The video screen beckons, urging you to press a button and reveal more of the words, images and sounds that lie hidden on a silvery compact disc. Today, you've got the Van Gogh disc inserted into your new interactive multimedia machine, and you're especially intrigued with the painter's Arles period.
Click. "The Cafe in Arles" appears, in full color, with your choice of musical accompaniment. Click. There's a picture of the actual cafe that served as a model for the famous painting. Click. A narrator describes the techniques used in the painting and suggests other works from the period. Want to see some of them? Click again.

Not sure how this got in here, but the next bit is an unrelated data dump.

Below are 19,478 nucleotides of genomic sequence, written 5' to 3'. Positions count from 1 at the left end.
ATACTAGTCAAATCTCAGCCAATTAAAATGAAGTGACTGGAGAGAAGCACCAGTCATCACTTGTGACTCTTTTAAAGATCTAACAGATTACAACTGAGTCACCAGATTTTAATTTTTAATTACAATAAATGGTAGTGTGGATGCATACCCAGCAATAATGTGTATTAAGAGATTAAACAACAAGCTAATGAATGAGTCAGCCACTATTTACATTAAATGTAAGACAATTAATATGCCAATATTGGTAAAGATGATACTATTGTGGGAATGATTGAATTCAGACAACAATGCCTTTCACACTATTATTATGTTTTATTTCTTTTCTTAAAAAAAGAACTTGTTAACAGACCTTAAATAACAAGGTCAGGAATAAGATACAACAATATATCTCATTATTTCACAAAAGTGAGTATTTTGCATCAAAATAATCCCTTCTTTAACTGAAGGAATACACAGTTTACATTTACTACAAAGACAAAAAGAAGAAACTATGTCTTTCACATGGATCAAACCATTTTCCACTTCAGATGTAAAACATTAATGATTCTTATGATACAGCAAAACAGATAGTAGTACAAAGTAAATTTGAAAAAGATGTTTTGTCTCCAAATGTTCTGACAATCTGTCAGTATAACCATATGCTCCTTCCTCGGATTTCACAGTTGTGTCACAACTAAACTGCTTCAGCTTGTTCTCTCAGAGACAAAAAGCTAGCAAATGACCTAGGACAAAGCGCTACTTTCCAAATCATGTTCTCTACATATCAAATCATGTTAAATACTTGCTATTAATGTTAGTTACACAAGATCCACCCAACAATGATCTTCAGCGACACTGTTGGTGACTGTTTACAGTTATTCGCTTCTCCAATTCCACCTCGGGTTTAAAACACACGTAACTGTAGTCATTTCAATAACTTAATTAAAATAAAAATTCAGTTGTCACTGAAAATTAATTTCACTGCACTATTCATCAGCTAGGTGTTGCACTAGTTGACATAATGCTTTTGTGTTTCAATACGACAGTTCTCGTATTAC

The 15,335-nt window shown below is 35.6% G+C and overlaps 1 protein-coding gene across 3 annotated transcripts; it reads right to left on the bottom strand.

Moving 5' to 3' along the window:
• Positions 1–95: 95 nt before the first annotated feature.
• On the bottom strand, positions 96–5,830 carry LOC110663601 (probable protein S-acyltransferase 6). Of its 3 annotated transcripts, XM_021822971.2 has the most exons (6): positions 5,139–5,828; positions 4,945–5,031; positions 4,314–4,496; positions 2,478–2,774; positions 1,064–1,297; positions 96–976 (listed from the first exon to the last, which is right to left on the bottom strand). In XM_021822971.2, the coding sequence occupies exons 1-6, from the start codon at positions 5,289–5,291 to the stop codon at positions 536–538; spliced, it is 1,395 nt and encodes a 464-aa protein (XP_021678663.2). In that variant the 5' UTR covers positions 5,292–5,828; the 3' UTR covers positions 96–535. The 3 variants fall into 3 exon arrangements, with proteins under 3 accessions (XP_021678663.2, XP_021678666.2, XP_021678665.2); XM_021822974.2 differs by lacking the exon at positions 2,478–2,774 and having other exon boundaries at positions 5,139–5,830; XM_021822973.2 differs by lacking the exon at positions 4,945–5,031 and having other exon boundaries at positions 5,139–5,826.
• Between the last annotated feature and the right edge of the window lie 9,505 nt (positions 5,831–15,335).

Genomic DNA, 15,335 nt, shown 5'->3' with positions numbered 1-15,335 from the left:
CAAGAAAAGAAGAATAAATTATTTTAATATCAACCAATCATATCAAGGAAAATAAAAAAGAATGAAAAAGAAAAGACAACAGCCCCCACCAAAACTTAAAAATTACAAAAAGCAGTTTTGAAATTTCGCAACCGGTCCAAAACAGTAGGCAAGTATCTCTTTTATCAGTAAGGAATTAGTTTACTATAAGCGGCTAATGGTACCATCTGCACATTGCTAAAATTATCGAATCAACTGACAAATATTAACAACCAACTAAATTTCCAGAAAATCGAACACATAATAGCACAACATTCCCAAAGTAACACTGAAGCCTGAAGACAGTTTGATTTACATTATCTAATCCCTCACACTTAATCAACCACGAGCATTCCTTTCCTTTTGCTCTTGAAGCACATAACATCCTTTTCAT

So now you're bored with Van Gogh? Try a new disc, perhaps the hands-on guide to 35-millimeter photography, the latest Nintendo game or--depending on what kind of system you have--an audio-visual history of the Persian Gulf War or perhaps an encyclopedia. Each of these "programs" contains a rich mix of words, pictures, moving images and high-quality sound, an inviting smorgasbord of information that anyone can navigate with ease.
Multimedia systems performing such high-tech wonders are now being touted as the next hot electronics product.
For computer companies, multimedia is the technology that will finally allow the personal computer to penetrate the living room, a realm that has always been dominated by the television set. Consumer electronics firms see it as a logical extension of the TV, the compact disc audio player and the video game machine. Publishers and educators consider it a promising way to reach those who have been reared on video games and MTV and don't read much.